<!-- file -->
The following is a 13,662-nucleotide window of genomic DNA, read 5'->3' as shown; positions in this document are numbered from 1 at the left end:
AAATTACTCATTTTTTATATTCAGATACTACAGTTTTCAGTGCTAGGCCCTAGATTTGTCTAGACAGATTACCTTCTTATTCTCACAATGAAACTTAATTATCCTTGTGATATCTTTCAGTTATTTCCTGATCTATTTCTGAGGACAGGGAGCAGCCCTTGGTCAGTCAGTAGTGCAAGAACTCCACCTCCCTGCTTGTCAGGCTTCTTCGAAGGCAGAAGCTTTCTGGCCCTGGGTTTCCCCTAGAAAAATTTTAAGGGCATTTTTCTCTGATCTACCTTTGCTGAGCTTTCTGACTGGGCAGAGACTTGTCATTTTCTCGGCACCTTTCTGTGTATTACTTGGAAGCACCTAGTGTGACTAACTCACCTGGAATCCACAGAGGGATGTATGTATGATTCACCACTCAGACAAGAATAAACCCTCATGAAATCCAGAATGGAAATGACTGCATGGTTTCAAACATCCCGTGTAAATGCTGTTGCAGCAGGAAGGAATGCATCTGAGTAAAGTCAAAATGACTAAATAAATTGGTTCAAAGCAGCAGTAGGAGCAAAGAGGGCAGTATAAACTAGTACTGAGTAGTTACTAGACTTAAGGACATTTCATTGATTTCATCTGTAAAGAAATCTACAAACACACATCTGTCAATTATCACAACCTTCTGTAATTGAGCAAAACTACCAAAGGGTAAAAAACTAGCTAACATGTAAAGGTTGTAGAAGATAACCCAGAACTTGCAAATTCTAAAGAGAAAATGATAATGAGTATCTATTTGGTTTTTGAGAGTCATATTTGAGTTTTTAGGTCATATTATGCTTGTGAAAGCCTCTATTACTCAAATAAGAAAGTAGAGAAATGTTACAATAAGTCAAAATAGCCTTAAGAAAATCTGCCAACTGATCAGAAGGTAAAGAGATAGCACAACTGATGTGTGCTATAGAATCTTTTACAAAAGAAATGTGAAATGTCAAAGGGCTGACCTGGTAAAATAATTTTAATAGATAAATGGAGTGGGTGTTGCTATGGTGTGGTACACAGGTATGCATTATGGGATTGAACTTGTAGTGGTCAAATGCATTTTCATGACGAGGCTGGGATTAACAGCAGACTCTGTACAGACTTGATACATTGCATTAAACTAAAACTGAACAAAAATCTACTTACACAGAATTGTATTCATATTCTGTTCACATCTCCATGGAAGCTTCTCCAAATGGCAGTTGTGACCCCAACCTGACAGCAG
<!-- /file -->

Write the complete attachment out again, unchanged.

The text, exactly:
The following is a 13,662-nucleotide window of genomic DNA, read 5'->3' as shown; positions in this document are numbered from 1 at the left end:
AAATTACTCATTTTTTATATTCAGATACTACAGTTTTCAGTGCTAGGCCCTAGATTTGTCTAGACAGATTACCTTCTTATTCTCACAATGAAACTTAATTATCCTTGTGATATCTTTCAGTTATTTCCTGATCTATTTCTGAGGACAGGGAGCAGCCCTTGGTCAGTCAGTAGTGCAAGAACTCCACCTCCCTGCTTGTCAGGCTTCTTCGAAGGCAGAAGCTTTCTGGCCCTGGGTTTCCCCTAGAAAAATTTTAAGGGCATTTTTCTCTGATCTACCTTTGCTGAGCTTTCTGACTGGGCAGAGACTTGTCATTTTCTCGGCACCTTTCTGTGTATTACTTGGAAGCACCTAGTGTGACTAACTCACCTGGAATCCACAGAGGGATGTATGTATGATTCACCACTCAGACAAGAATAAACCCTCATGAAATCCAGAATGGAAATGACTGCATGGTTTCAAACATCCCGTGTAAATGCTGTTGCAGCAGGAAGGAATGCATCTGAGTAAAGTCAAAATGACTAAATAAATTGGTTCAAAGCAGCAGTAGGAGCAAAGAGGGCAGTATAAACTAGTACTGAGTAGTTACTAGACTTAAGGACATTTCATTGATTTCATCTGTAAAGAAATCTACAAACACACATCTGTCAATTATCACAACCTTCTGTAATTGAGCAAAACTACCAAAGGGTAAAAAACTAGCTAACATGTAAAGGTTGTAGAAGATAACCCAGAACTTGCAAATTCTAAAGAGAAAATGATAATGAGTATCTATTTGGTTTTTGAGAGTCATATTTGAGTTTTTAGGTCATATTATGCTTGTGAAAGCCTCTATTACTCAAATAAGAAAGTAGAGAAATGTTACAATAAGTCAAAATAGCCTTAAGAAAATCTGCCAACTGATCAGAAGGTAAAGAGATAGCACAACTGATGTGTGCTATAGAATCTTTTACAAAAGAAATGTGAAATGTCAAAGGGCTGACCTGGTAAAATAATTTTAATAGATAAATGGAGTGGGTGTTGCTATGGTGTGGTACACAGGTATGCATTATGGGATTGAACTTGTAGTGGTCAAATGCATTTTCATGACGAGGCTGGGATTAACAGCAGACTCTGTACAGACTTGATACATTGCATTAAACTAAAACTGAACAAAAATCTACTTACACAGAATTGTATTCATATTCTGTTCACATCTCCATGGAAGCTTCTCCAAATGGCAGTTGTGACCCCAACCTGACAGCAG